However, the plot makes it clear that there is hardly any correlation between the two (r^2=0.0209). This means humans have long crossed that time when high population densities could not be sustained for reasons as above. But what comes out in the plot again is the separation of Africa (orange) versus the rest irrespective of population density. Africa (especially sub-Saharan Africa) is special in this regard because it fares worse than any of the other tropical nations. Thus, it is not just tropical diseases but their special prevalence in Africa and other factors that lead to the observed life-expectancy. If biological diseases can result in low life-expectancy then the same can arise from memetic diseases and damage due to them. There is only one nation outside sub-Saharan Africa which has life-expectancy in that range – Afghanistan which was once home to a brilliant expression of the Hindu civilization. So why is it there? The answer quite plainly is the memetic disease known as the ekarākṣasonmāda. In Asia, Japan and India present extremes for similar population densities in terms of life-expectancy (both circled again). The Asian city-states enjoy a similar life-expectancy as Japan. We hold that India too is damaged by the same memetic diseases. Given India’s human biodiversity and tropical position we may not be able to reach Japan or the Asian city states in terms of life expectancy. However, Sri Lanka shows us that with similar population density, without the unmāda-s having any power, what can be in the least achieved in principle. I am sure people will think I am trying to connect unrelated things and shift the blame on the unmāda-s for India’s intrinsic problems. But those who are discerning enough will see why this is not far-fetched and the comparison is valid.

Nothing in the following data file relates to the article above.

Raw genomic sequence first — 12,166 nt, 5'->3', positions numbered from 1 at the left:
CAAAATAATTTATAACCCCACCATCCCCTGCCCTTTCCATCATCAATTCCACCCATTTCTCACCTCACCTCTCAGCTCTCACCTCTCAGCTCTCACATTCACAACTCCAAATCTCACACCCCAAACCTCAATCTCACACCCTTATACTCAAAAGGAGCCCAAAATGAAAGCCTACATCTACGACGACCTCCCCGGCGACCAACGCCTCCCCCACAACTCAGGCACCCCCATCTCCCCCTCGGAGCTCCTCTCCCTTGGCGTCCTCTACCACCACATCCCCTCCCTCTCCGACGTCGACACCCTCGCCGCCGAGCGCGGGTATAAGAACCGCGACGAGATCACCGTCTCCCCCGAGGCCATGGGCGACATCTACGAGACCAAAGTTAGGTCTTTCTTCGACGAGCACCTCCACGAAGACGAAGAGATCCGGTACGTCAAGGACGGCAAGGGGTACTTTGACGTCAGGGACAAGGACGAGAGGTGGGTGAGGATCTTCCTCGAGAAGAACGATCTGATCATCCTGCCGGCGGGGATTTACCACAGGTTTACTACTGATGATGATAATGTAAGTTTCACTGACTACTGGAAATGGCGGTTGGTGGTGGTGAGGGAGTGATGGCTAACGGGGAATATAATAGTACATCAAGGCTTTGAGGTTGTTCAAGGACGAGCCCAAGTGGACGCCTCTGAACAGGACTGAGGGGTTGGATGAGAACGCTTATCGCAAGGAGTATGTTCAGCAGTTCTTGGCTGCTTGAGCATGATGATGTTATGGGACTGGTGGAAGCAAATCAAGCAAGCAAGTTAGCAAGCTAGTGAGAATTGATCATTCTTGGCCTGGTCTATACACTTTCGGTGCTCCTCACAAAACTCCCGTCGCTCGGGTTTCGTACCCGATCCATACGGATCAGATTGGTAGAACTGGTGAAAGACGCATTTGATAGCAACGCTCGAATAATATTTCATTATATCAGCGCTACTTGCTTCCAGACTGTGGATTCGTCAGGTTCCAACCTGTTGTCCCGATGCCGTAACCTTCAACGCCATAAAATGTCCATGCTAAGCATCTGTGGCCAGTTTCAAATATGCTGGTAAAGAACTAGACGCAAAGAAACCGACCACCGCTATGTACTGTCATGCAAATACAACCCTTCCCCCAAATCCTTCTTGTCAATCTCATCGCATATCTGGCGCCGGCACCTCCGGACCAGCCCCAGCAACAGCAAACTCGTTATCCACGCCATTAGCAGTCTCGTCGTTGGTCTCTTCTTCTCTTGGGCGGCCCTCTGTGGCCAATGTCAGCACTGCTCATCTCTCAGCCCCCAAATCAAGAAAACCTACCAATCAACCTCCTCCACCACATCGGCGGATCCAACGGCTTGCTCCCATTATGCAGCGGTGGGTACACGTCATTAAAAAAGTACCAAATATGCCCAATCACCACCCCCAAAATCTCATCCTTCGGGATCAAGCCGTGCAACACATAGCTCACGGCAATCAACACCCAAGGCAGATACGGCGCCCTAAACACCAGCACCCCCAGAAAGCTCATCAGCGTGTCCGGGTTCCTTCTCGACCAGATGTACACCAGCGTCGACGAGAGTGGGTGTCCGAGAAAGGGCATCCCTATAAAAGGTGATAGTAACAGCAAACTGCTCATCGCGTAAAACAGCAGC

It is likely that this lower-life expectancy has had profound impact on other aspects human life-history and strategies. In that context we plot below average national IQ (where available) versus life-expectancy (color-coded by continent; here Africa is green).


The average national IQ values are controversial and have been disputed. Yet, for general trends they might have some value. The correlation between IQ and life-expectancy is reasonable (r^2=0.61 for 174 countries). People have argued for IQ being a predictor of life-expectancy in individuals and this holds even when averaged for countries. Their conjecture runs along the lines that higher IQ favors better education and understanding of complex relationships. This might in turn inform against risky behaviors and enable foretelling less-apparent dangers. But it is not entirely clear if the arrow of causation does run that way on the country-level. It is possible that emergence of higher life-expectancy allowed for higher IQ to make a real difference, thus selecting for it. In the lower-life expectancy regime it might not have mattered as much as death could strike irrespective of that.

Some biological analogies for certain sociopolitical issues

•May 16, 2017 • Leave a Comment

In Hindu society we often see certain relatively straightforward sociopolitical issues endlessly debated. A person with relatively commonplace IQ should in principle easily arrive a correct apprehension of these issues by applying correct analogy and/or logic. However, due to emotionalism and other factors, as discussed in this fictional account, they do not grasp the matter for some reason. On other hand an excuse that is commonly used is that we do not have a yard stick for properly positioning a geopolitical stance. Here is where, even for very simple matters, biological analogies can be very useful. They are particularly useful because the adverse edge of natural selection is most unforgiving – there is no place for fancies and only what works finally makes it past the hatchet. Likewise, the role of chance and absence of constraints are also placed in proper perspective.